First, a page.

How Leo Strauss and a Great African American Jazz Critic Came to Parallel Conclusions about the Limits of Liberalism

Like Theodor Herzl before him, the German Jewish scholar Leo Strauss formed his ideas about politics after witnessing the failure of the “liberal solution” to what in the 19th century was called “the Jewish question.” That is, granting Jews equality before the law in Germany, Austria, or France failed to eliminate anti-Semitism. Aryeh Tepper sees a similar line of reasoning vis-à-vis racism in the U.S. in the writings of Albert Murray, one of America’s foremost writers on jazz. But the parallels go deeper:

Strauss championed liberal education, whose aim he identified as “reminding oneself of human excellence, of human greatness.” Murray would have nodded in agreement. . . . Most importantly for our story, both thinkers celebrated the virtue of fortitude, or resilience. They were acutely aware of the abiding reality of bigotry—for Strauss, anti-Semitism, for Murray, racism—but it didn’t define their self-perception.

On confronting bigotry, Murray in effect picked up where Strauss left off. And in his writings on music, literature, and culture, Murray offered a sustained reflection on facing adversity in a liberal democratic context—a heroic response that implicitly extends and elaborates Herzl’s recognition that “the enemy is necessary for the highest effort of the personality.”

Murray’s fundamental approach is to cast the challenges one faces in life as opportunities for heroic action: “We’re supposed to live life as if the dragon exists in order to make heroes.” This principle remains true even if the dragon happens to be a bigot. Fighting bigots is a given (that’s how you become a hero), but protesting their existence? Murray isn’t interested: “To protest the existence of dragons (or even hooded or unhooded Grand Dragons for that matter) is . . . naïve.” Naïve, because dragons are a part of life, and protesting isn’t going to change the (Grand) Dragon’s ways.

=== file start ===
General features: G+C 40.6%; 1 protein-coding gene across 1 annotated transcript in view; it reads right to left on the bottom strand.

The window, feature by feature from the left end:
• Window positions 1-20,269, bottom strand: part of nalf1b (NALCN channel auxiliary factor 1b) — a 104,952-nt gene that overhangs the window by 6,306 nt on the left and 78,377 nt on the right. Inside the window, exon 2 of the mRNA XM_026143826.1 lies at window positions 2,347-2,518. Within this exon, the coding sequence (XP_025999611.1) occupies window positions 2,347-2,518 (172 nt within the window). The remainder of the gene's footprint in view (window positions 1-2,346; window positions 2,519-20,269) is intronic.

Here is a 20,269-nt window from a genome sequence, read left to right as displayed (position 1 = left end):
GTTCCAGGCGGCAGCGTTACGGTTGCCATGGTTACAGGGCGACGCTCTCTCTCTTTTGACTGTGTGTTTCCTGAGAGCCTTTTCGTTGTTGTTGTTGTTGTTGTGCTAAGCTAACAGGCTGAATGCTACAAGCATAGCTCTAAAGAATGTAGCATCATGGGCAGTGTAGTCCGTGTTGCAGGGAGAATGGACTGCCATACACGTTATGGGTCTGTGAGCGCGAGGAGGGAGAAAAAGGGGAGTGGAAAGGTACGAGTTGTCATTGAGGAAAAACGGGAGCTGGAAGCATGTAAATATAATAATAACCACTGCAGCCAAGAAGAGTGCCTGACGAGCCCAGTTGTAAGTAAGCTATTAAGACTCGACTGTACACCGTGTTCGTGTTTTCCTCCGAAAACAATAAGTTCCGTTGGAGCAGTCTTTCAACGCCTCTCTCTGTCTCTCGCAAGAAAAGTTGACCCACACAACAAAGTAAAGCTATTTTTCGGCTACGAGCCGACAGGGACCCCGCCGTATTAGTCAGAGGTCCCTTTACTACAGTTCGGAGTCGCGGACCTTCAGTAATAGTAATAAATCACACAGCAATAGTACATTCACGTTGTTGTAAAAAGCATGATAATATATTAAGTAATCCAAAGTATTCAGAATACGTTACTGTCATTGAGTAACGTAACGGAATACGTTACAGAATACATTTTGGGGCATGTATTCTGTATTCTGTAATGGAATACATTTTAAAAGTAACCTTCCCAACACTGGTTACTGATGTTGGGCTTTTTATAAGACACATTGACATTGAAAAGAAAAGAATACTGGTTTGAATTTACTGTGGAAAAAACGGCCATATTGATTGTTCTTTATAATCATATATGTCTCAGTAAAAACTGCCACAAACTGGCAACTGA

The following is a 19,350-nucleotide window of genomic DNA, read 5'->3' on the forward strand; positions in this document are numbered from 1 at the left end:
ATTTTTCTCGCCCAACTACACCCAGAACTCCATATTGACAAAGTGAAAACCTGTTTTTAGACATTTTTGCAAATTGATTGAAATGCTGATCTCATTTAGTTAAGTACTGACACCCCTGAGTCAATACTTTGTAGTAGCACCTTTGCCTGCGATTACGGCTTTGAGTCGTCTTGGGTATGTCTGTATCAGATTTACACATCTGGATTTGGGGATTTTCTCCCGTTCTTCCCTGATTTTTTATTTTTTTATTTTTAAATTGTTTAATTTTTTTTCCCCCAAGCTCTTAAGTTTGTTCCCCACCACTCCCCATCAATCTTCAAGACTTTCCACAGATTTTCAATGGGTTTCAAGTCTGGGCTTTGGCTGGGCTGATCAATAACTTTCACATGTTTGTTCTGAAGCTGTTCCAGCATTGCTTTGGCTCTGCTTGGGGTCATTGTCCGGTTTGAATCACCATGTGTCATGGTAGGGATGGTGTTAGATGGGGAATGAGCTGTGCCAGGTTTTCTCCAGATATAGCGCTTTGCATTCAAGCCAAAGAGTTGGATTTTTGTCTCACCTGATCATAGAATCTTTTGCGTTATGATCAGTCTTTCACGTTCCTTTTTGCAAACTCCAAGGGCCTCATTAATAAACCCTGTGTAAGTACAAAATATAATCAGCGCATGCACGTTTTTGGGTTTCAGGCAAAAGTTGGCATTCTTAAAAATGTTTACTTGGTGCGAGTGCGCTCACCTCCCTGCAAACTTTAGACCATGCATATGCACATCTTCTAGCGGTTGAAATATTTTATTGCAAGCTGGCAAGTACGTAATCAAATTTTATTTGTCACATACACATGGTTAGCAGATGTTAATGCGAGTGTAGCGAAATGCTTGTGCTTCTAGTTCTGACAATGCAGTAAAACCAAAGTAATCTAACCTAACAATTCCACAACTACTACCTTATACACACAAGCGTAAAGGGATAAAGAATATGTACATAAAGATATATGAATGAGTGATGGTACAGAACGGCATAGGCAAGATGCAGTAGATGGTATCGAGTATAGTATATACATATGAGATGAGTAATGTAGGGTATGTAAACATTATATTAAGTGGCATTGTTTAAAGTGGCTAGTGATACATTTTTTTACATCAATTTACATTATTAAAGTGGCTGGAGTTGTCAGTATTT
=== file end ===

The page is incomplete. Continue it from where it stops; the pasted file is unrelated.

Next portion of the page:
Murray was well aware that his heroic view cut against the grain of attitudes that were beginning to penetrate the liberal mainstream. Those attitudes don’t embrace stress and strain—struggle—as the condition for self-discovery and self-realization.

Indeed, Murray criticized the approach of the “social science-oriented” thinkers who sought to rid life “of ambivalence, complexity, and strife.” Yet, also like Strauss, Murray was a critic of the liberalism of his day who never abandoned his basic faith in liberal democracy.

Read more at Moment

More about: African Americans, Anti-Semitism, Leo Strauss, liberal democracy, Racism

Why Saturday Was a Resounding Defeat for Iran

Yaakov Lappin provides a concise and useful overview of what transpired on Saturday. For him, the bottom line is this:

Iran and its jihadist Middle Eastern axis sustained a resounding strategic defeat. . . . The fact that 99 percent of the threats were intercepted means that a central pillar of Iranian force projection—its missile and UAV arsenals—has been proven to be no match for Israel’s air force, for its multilayered air-defense system, or for regional cooperation with allies.

Iran must now await Israel’s retaliation, and unlike Israel, Iranian air defenses are by comparison limited in scope. After its own failure on Sunday, Iran now relies almost exclusively on Hizballah for an ability to threaten Israel.

And even as Iran continues to work on developing newer and deadlier missiles, the IDF is staying a few steps ahead:

Israel is expecting its Iron Beam laser-interception system, which can shoot down rockets, mortars, and UAVs, to become operational soon, and is developing an interceptor (Sky Sonic) for Iran’s future hypersonic missile (Fattah), which is in development.

The Iron Beam will change the situation in a crucial way. Israell’s defensive response on Saturday reportedly cost it around $1 billion. While Iron Beam may have to be used in concert with other systems, it is far cheaper and doesn’t run the risk of running out of ammunition.

Read more at JNS

More about: Hizballah, Iran, Iron Dome, Israeli Security, Israeli technology